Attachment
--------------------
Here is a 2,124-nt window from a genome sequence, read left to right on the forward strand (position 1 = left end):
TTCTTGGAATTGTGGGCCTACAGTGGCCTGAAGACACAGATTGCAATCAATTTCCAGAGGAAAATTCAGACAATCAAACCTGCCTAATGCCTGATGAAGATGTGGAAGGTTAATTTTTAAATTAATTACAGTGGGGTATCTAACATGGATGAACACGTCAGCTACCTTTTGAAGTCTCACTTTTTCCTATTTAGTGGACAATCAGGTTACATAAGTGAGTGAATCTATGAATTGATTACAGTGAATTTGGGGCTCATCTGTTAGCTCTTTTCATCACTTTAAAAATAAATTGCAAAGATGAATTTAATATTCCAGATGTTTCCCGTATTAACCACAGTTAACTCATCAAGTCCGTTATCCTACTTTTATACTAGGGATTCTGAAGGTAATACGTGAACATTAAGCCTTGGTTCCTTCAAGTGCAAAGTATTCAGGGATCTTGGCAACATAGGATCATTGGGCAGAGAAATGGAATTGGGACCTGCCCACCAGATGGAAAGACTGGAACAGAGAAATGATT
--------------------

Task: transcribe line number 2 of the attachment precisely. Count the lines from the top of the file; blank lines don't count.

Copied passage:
TTCTTGGAATTGTGGGCCTACAGTGGCCTGAAGACACAGATTGCAATCAATTTCCAGAGGAAAATTCAGACAATCAAACCTGCCTAATGCCTGATGAAGATGTGGAAGGTTAATTTTTAAATTAATTACAGTGGGGTATCTAACATGGATGAACACGTCAGCTACCTTTTGAAGTCTCACTTTTTCCTATTTAGTGGACAATCAGGTTACATAAGTGAGTGAATCTATGAATTGATTACAGTGAATTTGGGGCTCATCTGTTAGCTCTTTTCATCACTTTAAAAATAAATTGCAAAGATGAATTTAATATTCCAGATGTTTCCCGTATTAACCACAGTTAACTCATCAAGTCCGTTATCCTACTTTTATACTAGGGATTCTGAAGGTAATACGTGAACATTAAGCCTTGGTTCCTTCAAGTGCAAAGTATTCAGGGATCTTGGCAACATAGGATCATTGGGCAGAGAAATGGAATTGGGACCTGCCCACCAGATGGAAAGACTGGAACAGAGAAATGATT